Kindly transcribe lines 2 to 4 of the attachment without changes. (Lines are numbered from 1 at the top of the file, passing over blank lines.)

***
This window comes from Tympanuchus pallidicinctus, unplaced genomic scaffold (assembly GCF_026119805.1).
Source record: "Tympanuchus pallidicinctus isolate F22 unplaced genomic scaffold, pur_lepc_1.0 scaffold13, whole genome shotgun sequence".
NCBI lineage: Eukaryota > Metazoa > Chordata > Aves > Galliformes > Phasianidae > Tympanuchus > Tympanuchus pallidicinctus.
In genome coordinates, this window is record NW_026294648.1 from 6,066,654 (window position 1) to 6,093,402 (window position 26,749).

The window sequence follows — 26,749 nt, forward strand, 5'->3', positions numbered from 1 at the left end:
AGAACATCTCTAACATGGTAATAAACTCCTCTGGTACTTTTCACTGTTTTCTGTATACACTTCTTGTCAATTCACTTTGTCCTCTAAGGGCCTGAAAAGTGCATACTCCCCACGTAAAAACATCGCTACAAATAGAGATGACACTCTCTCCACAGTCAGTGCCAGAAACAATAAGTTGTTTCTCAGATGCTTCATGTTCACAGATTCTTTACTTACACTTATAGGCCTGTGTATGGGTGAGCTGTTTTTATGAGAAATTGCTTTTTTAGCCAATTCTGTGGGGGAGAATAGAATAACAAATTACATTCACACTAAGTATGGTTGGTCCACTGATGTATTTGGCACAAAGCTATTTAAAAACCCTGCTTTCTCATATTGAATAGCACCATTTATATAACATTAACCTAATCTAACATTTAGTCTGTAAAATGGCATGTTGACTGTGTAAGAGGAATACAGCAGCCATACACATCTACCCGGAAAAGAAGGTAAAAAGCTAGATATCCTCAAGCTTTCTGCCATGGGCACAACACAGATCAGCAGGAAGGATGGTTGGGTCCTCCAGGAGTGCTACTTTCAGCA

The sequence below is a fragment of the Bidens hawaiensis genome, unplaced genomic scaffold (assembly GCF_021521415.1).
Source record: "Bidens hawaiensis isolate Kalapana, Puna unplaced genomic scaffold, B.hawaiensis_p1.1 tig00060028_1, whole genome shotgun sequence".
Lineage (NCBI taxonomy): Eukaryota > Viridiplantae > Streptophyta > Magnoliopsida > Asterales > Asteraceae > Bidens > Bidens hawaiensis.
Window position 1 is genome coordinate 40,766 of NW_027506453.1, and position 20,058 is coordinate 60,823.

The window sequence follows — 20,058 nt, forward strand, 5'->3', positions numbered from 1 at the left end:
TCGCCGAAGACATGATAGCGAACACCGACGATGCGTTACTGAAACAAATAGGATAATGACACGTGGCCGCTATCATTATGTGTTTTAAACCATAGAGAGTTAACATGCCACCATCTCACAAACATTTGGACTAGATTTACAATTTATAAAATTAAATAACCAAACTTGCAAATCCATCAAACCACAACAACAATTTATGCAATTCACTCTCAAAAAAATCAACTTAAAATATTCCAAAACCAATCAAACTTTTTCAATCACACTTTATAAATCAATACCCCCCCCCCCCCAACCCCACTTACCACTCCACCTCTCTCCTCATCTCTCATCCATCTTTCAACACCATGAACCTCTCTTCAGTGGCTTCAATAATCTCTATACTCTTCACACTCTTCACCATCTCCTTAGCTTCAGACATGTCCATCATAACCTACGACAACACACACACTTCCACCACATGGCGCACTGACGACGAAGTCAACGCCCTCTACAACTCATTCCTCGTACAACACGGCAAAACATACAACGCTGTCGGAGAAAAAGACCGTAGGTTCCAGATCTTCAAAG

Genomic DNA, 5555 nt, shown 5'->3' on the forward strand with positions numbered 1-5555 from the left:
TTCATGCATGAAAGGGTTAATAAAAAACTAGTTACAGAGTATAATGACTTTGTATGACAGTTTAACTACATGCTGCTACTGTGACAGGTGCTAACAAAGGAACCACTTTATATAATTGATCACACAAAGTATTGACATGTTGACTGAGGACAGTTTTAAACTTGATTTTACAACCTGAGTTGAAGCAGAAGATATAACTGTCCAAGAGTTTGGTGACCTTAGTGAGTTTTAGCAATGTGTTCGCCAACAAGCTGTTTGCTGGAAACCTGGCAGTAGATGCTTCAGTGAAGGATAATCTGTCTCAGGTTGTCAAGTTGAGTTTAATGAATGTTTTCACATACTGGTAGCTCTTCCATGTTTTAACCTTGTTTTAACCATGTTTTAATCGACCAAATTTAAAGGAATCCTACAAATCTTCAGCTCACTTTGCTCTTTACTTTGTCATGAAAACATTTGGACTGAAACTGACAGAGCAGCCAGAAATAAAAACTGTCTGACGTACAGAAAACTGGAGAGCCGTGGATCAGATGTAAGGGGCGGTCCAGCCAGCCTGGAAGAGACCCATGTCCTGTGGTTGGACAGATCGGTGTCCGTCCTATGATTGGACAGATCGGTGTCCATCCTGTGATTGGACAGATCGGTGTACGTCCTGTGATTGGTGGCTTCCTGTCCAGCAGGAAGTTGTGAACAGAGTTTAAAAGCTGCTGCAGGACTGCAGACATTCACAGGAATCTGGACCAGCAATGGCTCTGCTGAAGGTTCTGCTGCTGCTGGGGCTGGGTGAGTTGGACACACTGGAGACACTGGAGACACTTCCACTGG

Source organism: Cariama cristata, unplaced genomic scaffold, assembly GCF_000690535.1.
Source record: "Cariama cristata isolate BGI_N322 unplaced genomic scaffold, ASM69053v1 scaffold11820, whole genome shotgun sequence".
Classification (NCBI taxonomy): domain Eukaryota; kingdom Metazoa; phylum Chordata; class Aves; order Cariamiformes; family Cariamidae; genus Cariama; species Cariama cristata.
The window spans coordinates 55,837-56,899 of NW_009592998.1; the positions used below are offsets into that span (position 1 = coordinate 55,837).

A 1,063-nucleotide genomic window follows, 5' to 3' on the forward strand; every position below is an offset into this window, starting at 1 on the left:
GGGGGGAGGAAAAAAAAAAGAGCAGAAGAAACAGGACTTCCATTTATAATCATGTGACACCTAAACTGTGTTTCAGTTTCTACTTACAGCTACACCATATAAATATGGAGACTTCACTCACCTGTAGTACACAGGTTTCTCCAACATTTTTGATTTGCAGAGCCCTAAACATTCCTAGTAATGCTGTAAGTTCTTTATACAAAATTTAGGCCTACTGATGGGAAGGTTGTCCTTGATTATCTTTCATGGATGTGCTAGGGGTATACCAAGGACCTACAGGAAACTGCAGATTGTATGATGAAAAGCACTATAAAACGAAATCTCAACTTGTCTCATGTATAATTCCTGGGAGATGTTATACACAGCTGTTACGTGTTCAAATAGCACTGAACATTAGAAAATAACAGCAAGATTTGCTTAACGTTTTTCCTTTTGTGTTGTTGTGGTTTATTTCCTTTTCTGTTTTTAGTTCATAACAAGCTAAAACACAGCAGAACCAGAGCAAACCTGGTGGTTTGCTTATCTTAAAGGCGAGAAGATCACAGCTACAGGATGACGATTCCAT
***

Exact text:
Source record: "Tympanuchus pallidicinctus isolate F22 unplaced genomic scaffold, pur_lepc_1.0 scaffold13, whole genome shotgun sequence".
NCBI lineage: Eukaryota > Metazoa > Chordata > Aves > Galliformes > Phasianidae > Tympanuchus > Tympanuchus pallidicinctus.
In genome coordinates, this window is record NW_026294648.1 from 6,066,654 (window position 1) to 6,093,402 (window position 26,749).